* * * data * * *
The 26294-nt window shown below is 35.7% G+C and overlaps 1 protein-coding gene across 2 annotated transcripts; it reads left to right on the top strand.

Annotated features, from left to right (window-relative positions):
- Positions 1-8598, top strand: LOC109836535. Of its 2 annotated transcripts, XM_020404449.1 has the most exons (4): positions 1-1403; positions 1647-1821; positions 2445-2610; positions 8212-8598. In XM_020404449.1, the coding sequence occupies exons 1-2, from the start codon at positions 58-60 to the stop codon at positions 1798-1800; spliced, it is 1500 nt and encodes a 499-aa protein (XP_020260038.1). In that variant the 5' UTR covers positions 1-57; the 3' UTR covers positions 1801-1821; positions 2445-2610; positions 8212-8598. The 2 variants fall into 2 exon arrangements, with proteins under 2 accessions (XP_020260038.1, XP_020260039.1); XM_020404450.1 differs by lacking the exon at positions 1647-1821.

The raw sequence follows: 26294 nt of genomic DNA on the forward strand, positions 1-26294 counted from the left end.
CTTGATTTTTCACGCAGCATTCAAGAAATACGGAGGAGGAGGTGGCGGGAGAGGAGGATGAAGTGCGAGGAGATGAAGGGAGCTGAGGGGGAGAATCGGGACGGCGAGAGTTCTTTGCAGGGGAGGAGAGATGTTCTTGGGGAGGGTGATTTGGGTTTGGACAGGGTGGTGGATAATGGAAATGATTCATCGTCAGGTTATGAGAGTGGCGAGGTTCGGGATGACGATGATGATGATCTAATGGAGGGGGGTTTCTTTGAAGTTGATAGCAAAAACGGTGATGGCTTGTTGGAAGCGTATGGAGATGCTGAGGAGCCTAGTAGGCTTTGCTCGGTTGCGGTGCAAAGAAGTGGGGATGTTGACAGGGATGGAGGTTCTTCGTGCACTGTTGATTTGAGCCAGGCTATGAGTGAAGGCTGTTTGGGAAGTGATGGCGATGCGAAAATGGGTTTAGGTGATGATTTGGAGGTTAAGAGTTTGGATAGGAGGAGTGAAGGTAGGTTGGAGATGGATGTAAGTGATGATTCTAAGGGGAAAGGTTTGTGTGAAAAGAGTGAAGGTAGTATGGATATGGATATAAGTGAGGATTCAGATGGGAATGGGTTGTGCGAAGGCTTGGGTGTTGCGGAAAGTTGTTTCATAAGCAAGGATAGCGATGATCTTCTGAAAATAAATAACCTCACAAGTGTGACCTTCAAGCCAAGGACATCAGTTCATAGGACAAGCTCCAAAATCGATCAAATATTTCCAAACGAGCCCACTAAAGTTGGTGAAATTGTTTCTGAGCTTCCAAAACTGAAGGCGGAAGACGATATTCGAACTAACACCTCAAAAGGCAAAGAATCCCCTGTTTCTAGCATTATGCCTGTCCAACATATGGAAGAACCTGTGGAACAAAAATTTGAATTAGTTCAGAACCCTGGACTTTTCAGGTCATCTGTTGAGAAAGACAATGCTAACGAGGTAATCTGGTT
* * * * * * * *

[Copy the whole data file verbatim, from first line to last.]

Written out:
The 26294-nt window shown below is 35.7% G+C and overlaps 1 protein-coding gene across 2 annotated transcripts; it reads left to right on the top strand.

Annotated features, from left to right (window-relative positions):
- Positions 1-8598, top strand: LOC109836535. Of its 2 annotated transcripts, XM_020404449.1 has the most exons (4): positions 1-1403; positions 1647-1821; positions 2445-2610; positions 8212-8598. In XM_020404449.1, the coding sequence occupies exons 1-2, from the start codon at positions 58-60 to the stop codon at positions 1798-1800; spliced, it is 1500 nt and encodes a 499-aa protein (XP_020260038.1). In that variant the 5' UTR covers positions 1-57; the 3' UTR covers positions 1801-1821; positions 2445-2610; positions 8212-8598. The 2 variants fall into 2 exon arrangements, with proteins under 2 accessions (XP_020260038.1, XP_020260039.1); XM_020404450.1 differs by lacking the exon at positions 1647-1821.

The raw sequence follows: 26294 nt of genomic DNA on the forward strand, positions 1-26294 counted from the left end.
CTTGATTTTTCACGCAGCATTCAAGAAATACGGAGGAGGAGGTGGCGGGAGAGGAGGATGAAGTGCGAGGAGATGAAGGGAGCTGAGGGGGAGAATCGGGACGGCGAGAGTTCTTTGCAGGGGAGGAGAGATGTTCTTGGGGAGGGTGATTTGGGTTTGGACAGGGTGGTGGATAATGGAAATGATTCATCGTCAGGTTATGAGAGTGGCGAGGTTCGGGATGACGATGATGATGATCTAATGGAGGGGGGTTTCTTTGAAGTTGATAGCAAAAACGGTGATGGCTTGTTGGAAGCGTATGGAGATGCTGAGGAGCCTAGTAGGCTTTGCTCGGTTGCGGTGCAAAGAAGTGGGGATGTTGACAGGGATGGAGGTTCTTCGTGCACTGTTGATTTGAGCCAGGCTATGAGTGAAGGCTGTTTGGGAAGTGATGGCGATGCGAAAATGGGTTTAGGTGATGATTTGGAGGTTAAGAGTTTGGATAGGAGGAGTGAAGGTAGGTTGGAGATGGATGTAAGTGATGATTCTAAGGGGAAAGGTTTGTGTGAAAAGAGTGAAGGTAGTATGGATATGGATATAAGTGAGGATTCAGATGGGAATGGGTTGTGCGAAGGCTTGGGTGTTGCGGAAAGTTGTTTCATAAGCAAGGATAGCGATGATCTTCTGAAAATAAATAACCTCACAAGTGTGACCTTCAAGCCAAGGACATCAGTTCATAGGACAAGCTCCAAAATCGATCAAATATTTCCAAACGAGCCCACTAAAGTTGGTGAAATTGTTTCTGAGCTTCCAAAACTGAAGGCGGAAGACGATATTCGAACTAACACCTCAAAAGGCAAAGAATCCCCTGTTTCTAGCATTATGCCTGTCCAACATATGGAAGAACCTGTGGAACAAAAATTTGAATTAGTTCAGAACCCTGGACTTTTCAGGTCATCTGTTGAGAAAGACAATGCTAACGAGGTAATCTGGTT